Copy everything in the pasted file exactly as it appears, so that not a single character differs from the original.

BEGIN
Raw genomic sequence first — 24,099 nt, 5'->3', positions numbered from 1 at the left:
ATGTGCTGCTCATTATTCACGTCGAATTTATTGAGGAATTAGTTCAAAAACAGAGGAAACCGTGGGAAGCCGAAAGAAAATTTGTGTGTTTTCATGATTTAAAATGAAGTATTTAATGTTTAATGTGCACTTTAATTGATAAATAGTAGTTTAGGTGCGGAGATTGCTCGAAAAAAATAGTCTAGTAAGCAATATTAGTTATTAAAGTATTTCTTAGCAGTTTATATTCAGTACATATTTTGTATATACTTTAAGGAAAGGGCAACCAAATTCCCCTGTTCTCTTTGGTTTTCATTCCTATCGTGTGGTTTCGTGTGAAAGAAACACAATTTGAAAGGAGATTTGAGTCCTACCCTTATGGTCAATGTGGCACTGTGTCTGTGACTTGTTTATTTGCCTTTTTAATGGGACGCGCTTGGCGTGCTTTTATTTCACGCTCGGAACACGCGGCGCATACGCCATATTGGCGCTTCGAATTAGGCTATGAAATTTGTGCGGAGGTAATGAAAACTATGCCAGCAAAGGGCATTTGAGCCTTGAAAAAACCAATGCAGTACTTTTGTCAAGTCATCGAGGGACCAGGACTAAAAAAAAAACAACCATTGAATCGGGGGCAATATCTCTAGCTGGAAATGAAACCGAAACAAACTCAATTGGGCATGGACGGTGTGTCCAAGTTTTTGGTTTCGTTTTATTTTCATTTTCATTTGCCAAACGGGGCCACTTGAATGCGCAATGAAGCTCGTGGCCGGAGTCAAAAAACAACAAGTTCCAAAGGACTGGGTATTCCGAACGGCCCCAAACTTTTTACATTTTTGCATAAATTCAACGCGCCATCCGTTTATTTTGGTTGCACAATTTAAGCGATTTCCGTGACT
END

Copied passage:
Raw genomic sequence first — 24,099 nt, 5'->3', positions numbered from 1 at the left:
ATGTGCTGCTCATTATTCACGTCGAATTTATTGAGGAATTAGTTCAAAAACAGAGGAAACCGTGGGAAGCCGAAAGAAAATTTGTGTGTTTTCATGATTTAAAATGAAGTATTTAATGTTTAATGTGCACTTTAATTGATAAATAGTAGTTTAGGTGCGGAGATTGCTCGAAAAAAATAGTCTAGTAAGCAATATTAGTTATTAAAGTATTTCTTAGCAGTTTATATTCAGTACATATTTTGTATATACTTTAAGGAAAGGGCAACCAAATTCCCCTGTTCTCTTTGGTTTTCATTCCTATCGTGTGGTTTCGTGTGAAAGAAACACAATTTGAAAGGAGATTTGAGTCCTACCCTTATGGTCAATGTGGCACTGTGTCTGTGACTTGTTTATTTGCCTTTTTAATGGGACGCGCTTGGCGTGCTTTTATTTCACGCTCGGAACACGCGGCGCATACGCCATATTGGCGCTTCGAATTAGGCTATGAAATTTGTGCGGAGGTAATGAAAACTATGCCAGCAAAGGGCATTTGAGCCTTGAAAAAACCAATGCAGTACTTTTGTCAAGTCATCGAGGGACCAGGACTAAAAAAAAAACAACCATTGAATCGGGGGCAATATCTCTAGCTGGAAATGAAACCGAAACAAACTCAATTGGGCATGGACGGTGTGTCCAAGTTTTTGGTTTCGTTTTATTTTCATTTTCATTTGCCAAACGGGGCCACTTGAATGCGCAATGAAGCTCGTGGCCGGAGTCAAAAAACAACAAGTTCCAAAGGACTGGGTATTCCGAACGGCCCCAAACTTTTTACATTTTTGCATAAATTCAACGCGCCATCCGTTTATTTTGGTTGCACAATTTAAGCGATTTCCGTGACT